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One of the last frontiers in creating a truly CSS-enabled presentation is the layout. For a long time, web developers have been using HTML tables to create their layouts, often nesting tables to create multicolumn, multilevel layouts. Nested HTML tables render well in older browsers like Netscape Navigator 4 where CSS support, if present, is barely noticeable and is mostly wrong. If your audience uses an older browser and visual presentation is a key component of the site's success, you should consider using HTML tables.
However, if your audience uses a browser that supports CSS, you should use CSS to design your layouts. As a design language, CSS is focused on presentation, which includes helping web developers control the layout of their pages. HTML tables and other HTML elements, on the other hand, are tools you use to mark up content. The ideal is to have HTML represent the structure of the content at an intellectual abstract level and CSS say how to present it for a particular device.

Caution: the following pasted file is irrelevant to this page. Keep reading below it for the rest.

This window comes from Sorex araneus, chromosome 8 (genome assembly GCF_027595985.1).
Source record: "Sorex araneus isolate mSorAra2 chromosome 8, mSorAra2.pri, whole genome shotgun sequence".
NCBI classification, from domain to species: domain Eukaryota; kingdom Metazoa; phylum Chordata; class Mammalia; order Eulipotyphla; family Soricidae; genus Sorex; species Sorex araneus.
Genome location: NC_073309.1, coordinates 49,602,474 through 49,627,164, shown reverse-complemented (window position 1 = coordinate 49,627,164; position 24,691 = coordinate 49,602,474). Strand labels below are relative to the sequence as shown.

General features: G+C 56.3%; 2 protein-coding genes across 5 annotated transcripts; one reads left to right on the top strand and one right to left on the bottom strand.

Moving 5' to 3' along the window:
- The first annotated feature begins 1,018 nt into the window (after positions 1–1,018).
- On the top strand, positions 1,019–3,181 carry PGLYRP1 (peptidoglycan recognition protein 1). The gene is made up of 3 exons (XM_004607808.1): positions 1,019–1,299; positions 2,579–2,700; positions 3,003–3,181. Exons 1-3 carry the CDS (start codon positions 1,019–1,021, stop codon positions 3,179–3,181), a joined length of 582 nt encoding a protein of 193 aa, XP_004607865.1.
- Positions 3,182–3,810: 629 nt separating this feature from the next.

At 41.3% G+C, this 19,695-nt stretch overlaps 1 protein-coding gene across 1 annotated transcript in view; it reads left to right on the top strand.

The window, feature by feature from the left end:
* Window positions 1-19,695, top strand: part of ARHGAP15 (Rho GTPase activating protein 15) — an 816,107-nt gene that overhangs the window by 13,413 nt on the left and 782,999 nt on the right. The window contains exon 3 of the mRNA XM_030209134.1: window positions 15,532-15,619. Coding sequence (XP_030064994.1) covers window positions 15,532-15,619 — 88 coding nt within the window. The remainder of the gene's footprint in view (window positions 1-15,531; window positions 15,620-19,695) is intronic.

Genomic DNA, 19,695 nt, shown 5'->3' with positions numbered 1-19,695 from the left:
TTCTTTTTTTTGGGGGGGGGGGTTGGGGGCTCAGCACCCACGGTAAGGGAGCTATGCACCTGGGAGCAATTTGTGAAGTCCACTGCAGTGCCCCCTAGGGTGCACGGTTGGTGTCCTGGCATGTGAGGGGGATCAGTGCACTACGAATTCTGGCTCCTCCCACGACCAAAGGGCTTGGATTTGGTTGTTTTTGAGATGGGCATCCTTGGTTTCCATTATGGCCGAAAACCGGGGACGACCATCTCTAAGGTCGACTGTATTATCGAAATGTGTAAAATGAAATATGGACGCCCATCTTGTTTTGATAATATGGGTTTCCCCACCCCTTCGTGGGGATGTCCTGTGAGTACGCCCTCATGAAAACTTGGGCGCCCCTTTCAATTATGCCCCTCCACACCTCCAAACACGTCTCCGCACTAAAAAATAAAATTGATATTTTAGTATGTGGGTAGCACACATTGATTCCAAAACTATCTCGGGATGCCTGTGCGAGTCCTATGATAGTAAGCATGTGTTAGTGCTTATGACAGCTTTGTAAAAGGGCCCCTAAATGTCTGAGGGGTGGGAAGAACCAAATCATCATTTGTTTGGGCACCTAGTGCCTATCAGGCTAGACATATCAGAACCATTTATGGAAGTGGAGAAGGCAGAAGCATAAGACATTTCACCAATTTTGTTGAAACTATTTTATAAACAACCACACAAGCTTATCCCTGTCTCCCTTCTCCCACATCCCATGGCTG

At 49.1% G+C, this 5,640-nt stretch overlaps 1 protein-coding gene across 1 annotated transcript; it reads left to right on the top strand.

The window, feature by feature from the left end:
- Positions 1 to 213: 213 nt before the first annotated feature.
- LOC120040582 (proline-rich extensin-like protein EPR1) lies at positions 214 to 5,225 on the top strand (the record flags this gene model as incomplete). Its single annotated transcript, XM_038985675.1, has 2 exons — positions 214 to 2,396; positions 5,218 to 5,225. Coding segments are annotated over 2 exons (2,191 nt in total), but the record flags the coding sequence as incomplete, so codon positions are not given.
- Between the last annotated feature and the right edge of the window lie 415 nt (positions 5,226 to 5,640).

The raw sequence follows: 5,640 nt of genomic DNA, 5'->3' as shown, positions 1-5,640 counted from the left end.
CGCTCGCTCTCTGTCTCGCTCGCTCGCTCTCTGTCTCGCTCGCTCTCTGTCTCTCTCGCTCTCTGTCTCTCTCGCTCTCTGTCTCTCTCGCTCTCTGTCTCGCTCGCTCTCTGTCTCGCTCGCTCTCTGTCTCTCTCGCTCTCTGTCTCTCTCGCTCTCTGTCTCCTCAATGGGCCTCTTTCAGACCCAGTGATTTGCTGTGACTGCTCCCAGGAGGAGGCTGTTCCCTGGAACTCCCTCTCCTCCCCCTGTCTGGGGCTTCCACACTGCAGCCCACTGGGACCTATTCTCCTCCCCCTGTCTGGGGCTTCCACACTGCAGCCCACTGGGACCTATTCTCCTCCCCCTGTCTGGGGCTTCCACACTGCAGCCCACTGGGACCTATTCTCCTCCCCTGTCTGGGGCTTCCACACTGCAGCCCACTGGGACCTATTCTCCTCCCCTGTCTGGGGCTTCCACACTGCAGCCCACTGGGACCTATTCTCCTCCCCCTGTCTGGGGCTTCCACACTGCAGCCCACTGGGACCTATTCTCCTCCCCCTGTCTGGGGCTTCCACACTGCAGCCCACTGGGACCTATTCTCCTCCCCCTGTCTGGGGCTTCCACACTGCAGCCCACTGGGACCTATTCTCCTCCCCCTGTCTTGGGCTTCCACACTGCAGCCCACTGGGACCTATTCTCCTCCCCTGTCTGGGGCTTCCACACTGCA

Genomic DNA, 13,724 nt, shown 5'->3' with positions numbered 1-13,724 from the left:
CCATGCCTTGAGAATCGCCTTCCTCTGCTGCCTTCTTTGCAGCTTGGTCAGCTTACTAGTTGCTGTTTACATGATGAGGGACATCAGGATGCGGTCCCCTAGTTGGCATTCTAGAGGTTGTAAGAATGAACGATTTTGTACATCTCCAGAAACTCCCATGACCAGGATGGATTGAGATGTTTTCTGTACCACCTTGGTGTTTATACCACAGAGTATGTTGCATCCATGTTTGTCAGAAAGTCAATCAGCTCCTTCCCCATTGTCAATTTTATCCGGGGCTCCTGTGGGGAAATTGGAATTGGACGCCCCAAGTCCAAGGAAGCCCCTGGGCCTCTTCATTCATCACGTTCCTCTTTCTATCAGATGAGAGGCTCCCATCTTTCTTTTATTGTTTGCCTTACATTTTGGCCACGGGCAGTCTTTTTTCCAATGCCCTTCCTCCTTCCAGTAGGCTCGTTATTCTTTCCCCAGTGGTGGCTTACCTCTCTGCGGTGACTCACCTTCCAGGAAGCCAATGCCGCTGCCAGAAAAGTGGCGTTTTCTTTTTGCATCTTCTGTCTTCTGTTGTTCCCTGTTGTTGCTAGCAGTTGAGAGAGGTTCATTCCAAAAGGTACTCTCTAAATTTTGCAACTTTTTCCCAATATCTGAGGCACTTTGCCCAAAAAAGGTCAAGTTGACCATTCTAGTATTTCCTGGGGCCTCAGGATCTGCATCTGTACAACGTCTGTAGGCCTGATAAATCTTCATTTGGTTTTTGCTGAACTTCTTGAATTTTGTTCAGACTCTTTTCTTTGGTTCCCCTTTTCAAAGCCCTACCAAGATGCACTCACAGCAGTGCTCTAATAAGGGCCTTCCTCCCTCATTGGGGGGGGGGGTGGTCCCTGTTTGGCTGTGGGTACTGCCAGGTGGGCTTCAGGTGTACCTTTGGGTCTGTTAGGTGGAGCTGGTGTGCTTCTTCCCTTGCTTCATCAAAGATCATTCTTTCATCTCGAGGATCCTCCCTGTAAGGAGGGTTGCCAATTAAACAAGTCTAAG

Furthermore, with CSS you diminish file sizes and maintenance headaches. For example, by stripping away presentational markup and moving a design to CSS, you can reduce the file size of a web page tremendously. And once the design is in CSS syntax, creating site-wide changes becomes a snap.
This chapter discusses the many ways in which you can create column layouts—including simple one-column layouts, four-column layouts, and everything in between. It also explains how to start working with CSS if you still need to build a site using HTML tables and you want to use CSS just to help with the layout chores.
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